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Pablo Picasso, The Restaurant, 1914. Oil on canvas, 34 × 42 cm, Fundación Almine y Bernard Ruiz-Picasso para el Arte, Madrid. On deposit at the Museo Picasso MálagaFABA Photographe inconnu, tous droits réservés © Succession Pablo Picasso, VEGAP, Madrid 2018

Also on show is his "Bullfight and fish" ceramic plate in which Picasso incrusted the fish bones of a sole. 

It is displayed alongside a photo taken by David Douglas Duncan of Picasso while he ate the fish in Cannes.  

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Pablo Picasso, Bullfight and Fish (verso: Faces), Cannes, [16 April] 1957. Thrown red earthenware with applied fish (white earthenware impressed with fish skeleton, transparent glaze, grey patina; cracked and repaired), decorated with patina and black oxide, partial brushed transparent glaze, 42 cm (diameter), Museu Picasso, Barcelona. Gift of Jacqueline Picasso, 1982, MPB 112.446Photo: Museu Picasso, Barcelona. Photograph, Gasull Fotografia. © Succession Pablo Picasso, VEGAP, Madrid 2018

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David Douglas Duncan, Picasso in La Californie making Bullfight and Fish (verso: Faces), Cannes, April 1957. Modern digital copy by inkjet, 50 x 60 cm, David Douglas Duncan’s Archive, Arxiu Museu Picasso de Barcelona, FDDD/9/84. Photo Arxiu Museu Picasso, Barcelona © Succession Pablo Picasso, VEGAP, Madrid 2018

The relationship between Picasso's work and the kitchen "is something obvious that has never been explored before," said Guigon. 

"I hope people will enjoy this menu a great deal," he added. © Agence France-Presse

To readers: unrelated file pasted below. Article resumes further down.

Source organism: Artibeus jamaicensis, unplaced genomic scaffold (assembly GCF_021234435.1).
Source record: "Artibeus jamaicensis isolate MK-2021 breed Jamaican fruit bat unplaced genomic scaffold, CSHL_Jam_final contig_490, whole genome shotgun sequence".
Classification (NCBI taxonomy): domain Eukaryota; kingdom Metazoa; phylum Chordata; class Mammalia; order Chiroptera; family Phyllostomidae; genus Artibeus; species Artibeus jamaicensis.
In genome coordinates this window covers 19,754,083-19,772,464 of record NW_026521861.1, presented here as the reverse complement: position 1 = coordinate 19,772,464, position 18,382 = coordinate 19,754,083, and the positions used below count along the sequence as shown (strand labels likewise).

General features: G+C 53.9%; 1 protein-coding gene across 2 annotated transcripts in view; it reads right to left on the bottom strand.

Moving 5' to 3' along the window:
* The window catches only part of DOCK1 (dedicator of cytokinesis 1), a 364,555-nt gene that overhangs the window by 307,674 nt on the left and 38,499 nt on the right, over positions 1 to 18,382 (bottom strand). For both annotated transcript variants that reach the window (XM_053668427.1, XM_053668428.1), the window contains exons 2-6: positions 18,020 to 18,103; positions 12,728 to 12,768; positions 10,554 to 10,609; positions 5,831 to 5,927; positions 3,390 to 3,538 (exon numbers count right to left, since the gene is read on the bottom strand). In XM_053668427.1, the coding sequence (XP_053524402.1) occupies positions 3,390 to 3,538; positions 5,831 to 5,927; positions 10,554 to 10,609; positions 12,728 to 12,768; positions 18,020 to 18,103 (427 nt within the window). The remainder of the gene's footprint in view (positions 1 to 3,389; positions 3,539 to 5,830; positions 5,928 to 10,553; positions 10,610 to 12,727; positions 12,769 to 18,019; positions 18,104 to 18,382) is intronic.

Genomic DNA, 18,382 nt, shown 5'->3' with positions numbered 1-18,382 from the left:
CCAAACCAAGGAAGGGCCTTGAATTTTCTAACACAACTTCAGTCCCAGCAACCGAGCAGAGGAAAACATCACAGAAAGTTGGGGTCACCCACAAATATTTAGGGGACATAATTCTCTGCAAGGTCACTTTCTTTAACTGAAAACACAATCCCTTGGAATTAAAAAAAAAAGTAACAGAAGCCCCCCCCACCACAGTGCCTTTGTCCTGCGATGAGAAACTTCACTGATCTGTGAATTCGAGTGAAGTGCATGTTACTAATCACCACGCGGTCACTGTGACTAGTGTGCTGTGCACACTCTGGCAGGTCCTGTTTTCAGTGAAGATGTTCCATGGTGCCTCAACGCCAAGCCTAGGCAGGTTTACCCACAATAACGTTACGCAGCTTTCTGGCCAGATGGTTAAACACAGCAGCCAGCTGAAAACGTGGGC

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Pablo Picasso, Figure, 1935. Ladle, rakes, wood, string, nails and feather, 112 × 61.5 × 29.8 cm. Musée national Picasso-Paris. Gift by Pablo Picasso, 1979, MP316Photo (C) RMN-Grand Palais (Musée national Picasso-Paris) / Adrien Didierjean / Mathieu Rabeau © Succession Pablo Picasso, VEGAP, Madrid 2018.

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Pablo Picasso, Facsimile of Desire Caught by the Tail, Act 1, Scene 1, 1941. Ink on paper, 31 × 24 cm, Musée national Picasso-ParisPhoto (C) RMN-Grand Palais (Musée national Picasso-Paris) / MichèleBellot © Succession Pablo Picasso, VEGAP, Madrid 2018.

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Pablo Picasso, Nen amb llagosta, 21 de juny del 1941. Oli sobre tela, , 130 x 97,3 cmPhoto (C) RMN-Grand Palais (Musée national Picasso-Paris) / Jean-Gilles Berizzi © Successió Pablo Picasso, VEGAP, Madrid 2018

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Pablo Picasso, La cuina, Novembre del 1948. Oli sobre tela, 175 × 252 cm, Musée national Picasso-Paris. Donació de Pablo Picasso, 1979, MP 200. Photo (C) RMN-Grand Palais (Musée national Picasso-Paris) / Franck Raux © Successió Pablo Picasso, VEGAP, Madrid 2018.

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Pablo Picasso, Still Life with Basket, Three Sea Urchins and a Lamp, October 19, 1946. Oleoresinous paint and charcoal on reused canvas, 35.5 × 85.5 cm, Musée Picasso, Antibes, MPA 1946. 1.9ImageArt, photo Claude Germain © Succession Pablo Picasso, VEGAP, Madrid 2018.

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Pablo Picasso, The Luncheon on the Grass after Manet, March 3–August 20, 1960. Oil on canvas, 130 × 195 cm, Musée national Picasso-Paris. Gift by Pablo Picasso, 1979, MP 215. Photo (C) RMN-Grand Palais (Musée national Picasso-Paris) / Jean-Gilles Berizzi © Succession Pablo Picasso, VEGAP, Madrid 2018

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Pablo Picasso, The Lobster, 9 January 1949. Lithograph. Lithotint on zinc (Sabartés proof), 56.5 x 76 cm, Museu Picasso, Barcelona. Gift of Jaume Sabartés, 1962, MPB 70.104. Photo Museu Picasso, Barcelona. Photograph, Gasull Fotografia © Succession Pablo Picasso, VEGAP, Madrid 2018

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Pablo Picasso, Still Life with a Glass by Lamplight, Mougins, March 19, 1962. Linocut done with a gouge (Sabartés proof, V and definitive state), 62 × 75 cm, Museu Picasso, Barcelona. Gift by Jaume Sabartés, 1964, MPB 70.322, Museu Picasso, Barcelona. Reproduccions fotogràfiques de Gasull Fotografia © Succession Pablo Picasso, VEGAP, Madrid 2018